Hurricane Rita makes landfall

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Correction — August 8, 2014
 
This article incorrectly states that Hurricane Rita first made contact with the shore in Texas, west of the Louisiana border. It actually made landfall just east of the border (the southern end of Sabine Pass), in Louisiana, near Johnson Bayou LA.
This error was widely propagated in the media at the time, and, as of this writing, still persists in historical coverage.
 

Saturday, September 24, 2005


The core of Hurricane Rita made landfall just west of the TexasLouisiana border as a category 3 storm at 3 AM Saturday with sustained winds near 120 mph. The center of the eye crossed the coast southeast of Beaumont, Texas, near Sabine Pass, with the eyewall extending into Louisiana.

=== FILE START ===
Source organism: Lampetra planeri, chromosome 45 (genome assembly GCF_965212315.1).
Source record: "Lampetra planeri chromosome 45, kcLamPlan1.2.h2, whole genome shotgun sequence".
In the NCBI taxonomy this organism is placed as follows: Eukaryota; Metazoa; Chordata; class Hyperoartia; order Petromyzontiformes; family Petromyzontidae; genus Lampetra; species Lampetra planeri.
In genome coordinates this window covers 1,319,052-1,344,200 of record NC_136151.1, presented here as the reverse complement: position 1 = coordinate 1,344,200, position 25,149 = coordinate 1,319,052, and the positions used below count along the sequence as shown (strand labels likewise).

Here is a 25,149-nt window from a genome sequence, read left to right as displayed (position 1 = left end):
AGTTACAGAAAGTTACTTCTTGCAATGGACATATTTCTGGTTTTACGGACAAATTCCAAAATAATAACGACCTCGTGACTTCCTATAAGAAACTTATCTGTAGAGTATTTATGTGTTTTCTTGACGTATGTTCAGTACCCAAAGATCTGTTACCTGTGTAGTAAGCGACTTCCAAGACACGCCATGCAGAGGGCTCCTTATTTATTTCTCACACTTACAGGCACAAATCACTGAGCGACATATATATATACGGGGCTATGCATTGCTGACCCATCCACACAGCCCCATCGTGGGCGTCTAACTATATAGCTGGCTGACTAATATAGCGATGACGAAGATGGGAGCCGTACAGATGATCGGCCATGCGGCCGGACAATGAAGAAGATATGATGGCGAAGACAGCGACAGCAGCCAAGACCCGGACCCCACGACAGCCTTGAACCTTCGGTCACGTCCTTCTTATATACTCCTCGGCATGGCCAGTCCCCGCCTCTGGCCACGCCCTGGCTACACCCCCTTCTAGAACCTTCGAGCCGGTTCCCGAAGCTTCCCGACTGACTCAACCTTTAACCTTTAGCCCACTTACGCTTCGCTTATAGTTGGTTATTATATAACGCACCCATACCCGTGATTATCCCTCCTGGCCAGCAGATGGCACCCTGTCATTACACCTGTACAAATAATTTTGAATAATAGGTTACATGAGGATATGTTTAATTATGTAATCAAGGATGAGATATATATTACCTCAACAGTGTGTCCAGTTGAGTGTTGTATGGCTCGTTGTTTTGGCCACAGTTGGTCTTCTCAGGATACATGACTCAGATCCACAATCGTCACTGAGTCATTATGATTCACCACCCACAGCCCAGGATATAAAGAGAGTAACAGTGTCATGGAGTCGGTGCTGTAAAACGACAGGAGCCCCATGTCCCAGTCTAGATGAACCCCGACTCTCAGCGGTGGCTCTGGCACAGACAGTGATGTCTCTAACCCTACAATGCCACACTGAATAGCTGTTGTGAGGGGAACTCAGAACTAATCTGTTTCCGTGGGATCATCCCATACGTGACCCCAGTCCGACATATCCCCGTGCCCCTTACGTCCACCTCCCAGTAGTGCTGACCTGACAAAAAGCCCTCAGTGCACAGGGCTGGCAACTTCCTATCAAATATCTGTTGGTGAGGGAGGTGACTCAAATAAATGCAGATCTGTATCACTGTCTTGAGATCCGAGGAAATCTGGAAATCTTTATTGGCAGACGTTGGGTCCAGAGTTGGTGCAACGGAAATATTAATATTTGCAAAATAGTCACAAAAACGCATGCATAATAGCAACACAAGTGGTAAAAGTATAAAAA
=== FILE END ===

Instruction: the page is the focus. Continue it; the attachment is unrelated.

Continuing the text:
Rita is expected to produce rainfall accumulations of 8–12 inches, with the storm slowing down and producing a total of as much as 25 inches across eastern Texas and western Louisiana. Bursts of tropical storm winds and rainfall amounts of 3–5 inches are possible in New Orleans.

Path forecast 5 hours before landfall.

New Orleans' Ninth Ward, which saw as much as 20 feet of water during Hurricane Katrina, is currently in waist high water as a nearby levee was overtopped. Water is spilling over the levee in a section 100 feet wide. There are reports of damage or leakage at three levee breaches.

Near the center of the storm, coastal storm surge flooding of 15 feet above normal tide levels is expected, reaching 20 feet in bays and rivers. Tides are about 2 feet above normal along the Louisiana, Mississippi, and Alabama coasts, and tides will increase to 4–6 feet above normal, with large waves and swells.

Radar image of eye at shoreline. The radar tower was destroyed by the storm.


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